However, while I used the wrong scaling law, I think it can also be argued that the usual scaling law is wrong. The MOND theory lets the force of gravity drop off as 1/r instead of 1/r^2, and when you take this into account, it may be enough to get the scaling right so the CMB calculation works.

The other thing to mention is that the scaling laws in physics are strange in other places. The "quantum zeno effect" implies a modification of a very weak exponential decay (as would be perhaps appropriate for a very weak quantum gravitational field).

Robin's links are very interesting! He and carl will both be on the links list soon.

For yy, who has been kind enough to create a blog account to make his comments: The difference between 3 and π leads to a very interesting result. Theory predicts a stable density of:

ρf = (6πGt^2)^{-1}

If a mass M is spread among a sphere, we have an initial density:

ρi = M/V = (2 π^2 G t^2 )^{-1}

Difference between this initial density ρi and stable density ρf is:

4.507034%

Precisely what our WMAP spacecraft has measured within half a standard deviation. Below that density, quantum theory predicts that matter will be created via pair production.

The Albrecht/Maguiejo paper can be a help here. Refer to their equation (10). Here e is the deviation from critical density.

edot = (1 + e)e(adot/a)(1 + 3w) + 2(cdot/c)e

Now we have w = 0,

(adot/a) = (2/3t) and (cdot/c) = (-1/3t)

edot = e^2 (2/3t)

Is it not reassuring that the other terms cancel? When t is low e is large and a large edot drives density toward a critical value. Today, when t is billions of years and e is very nearly zero, little mass is being created.

Robin

I just read your Machian GR paper. I will be studying it for a while longer.

I had Dr. Wolfgang Yourgrau for a course way back in 74. Prof Yourgrau was a student of Schrodinger's when the wave equation was created. He had Einstein as a Prof for a course in GR (I think it was GR, my memory of this is getting dim). Anyway, Dr Yourgrau published several papers on Mach's principal. He influenced me enough that I wrote my term paper for that class on Mach's principle.

So you can see that I really enjoyed your paper. Thanks for the post.

Carl - I am not sure that your scaling is wrong. But I am not fully understanding your arguments.

The observable part of the Universe is according to Mach the only part we care about as the unobservable part is disconnected from the observable part by c. But entanglement throws in a tangle so to speak and what is now unobservable could still be connected by a primordial entanglement. I have also seen arguments where gravity moves at 4/3 c. So I am not sure what role observability by light takes.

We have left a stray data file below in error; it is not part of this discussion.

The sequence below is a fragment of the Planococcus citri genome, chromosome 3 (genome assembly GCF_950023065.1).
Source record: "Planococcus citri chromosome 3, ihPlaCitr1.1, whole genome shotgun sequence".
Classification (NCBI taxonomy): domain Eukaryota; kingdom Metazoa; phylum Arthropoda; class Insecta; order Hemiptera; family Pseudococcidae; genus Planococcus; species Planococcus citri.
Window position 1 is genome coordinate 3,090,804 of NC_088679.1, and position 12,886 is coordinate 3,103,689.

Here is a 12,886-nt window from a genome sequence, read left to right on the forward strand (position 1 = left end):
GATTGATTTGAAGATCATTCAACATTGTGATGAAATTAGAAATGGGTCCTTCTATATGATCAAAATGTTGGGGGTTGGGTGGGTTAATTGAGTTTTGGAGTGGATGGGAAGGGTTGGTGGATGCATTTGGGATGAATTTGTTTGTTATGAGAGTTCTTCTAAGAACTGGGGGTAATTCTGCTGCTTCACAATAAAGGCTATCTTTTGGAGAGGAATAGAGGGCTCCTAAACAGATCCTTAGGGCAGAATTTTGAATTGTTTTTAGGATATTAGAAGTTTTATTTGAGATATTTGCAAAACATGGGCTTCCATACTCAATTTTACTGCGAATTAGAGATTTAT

When I get some more time I will go over the scaling issue again to see if I can come to grips with it.

Louise - This is all getting very interesting. Thanks to all the contributers.

Paul Neilson

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Robin, your Mach paper is FANTASTIC! You explain the Scale Time very nicely.

Louise (sorry for the long post)

I think the result you are seeing is due to a mathematical error, so looking for observational confirmation may be premature. As far as I can tell, you're using a totally standard derivation to get the Einstein-Friedmann equations which you have numbered as (10) and (11) in your article. As you note, this does indeed predict a density

$\rho = (6\pi G t^2)^{-1}$.

No argument there. However, this is the expression for $\rho$ for all time $t > 0$. There's no way for the formula for $\rho$ to change from the above to your formula for initial density $\rho_i = (2\pi^2 G t^2)^{-1}$ without inserting some additional mechanism. You still have the variable $t$ in there anyway so in what sense do you mean this to be an "initial" density? Perhaps what you are trying to say is that the spacetime starts off at some initial time $t_i$ as a 3-sphere with volume $V$ given by your formula and initial density $\rho_i$. Assuming things evolve smoothly from there obeying the E-F equations I don't see how $\rho$ can evolve from $\rho_i$ - clearly in the limit as $t \longrightarrow t_i$, $\rho$ tends to $(6\pi G {t_i}^2)^{-1}$, not $(2\pi^2 G {t_i}^2)^{-1}$. Am I missing something here?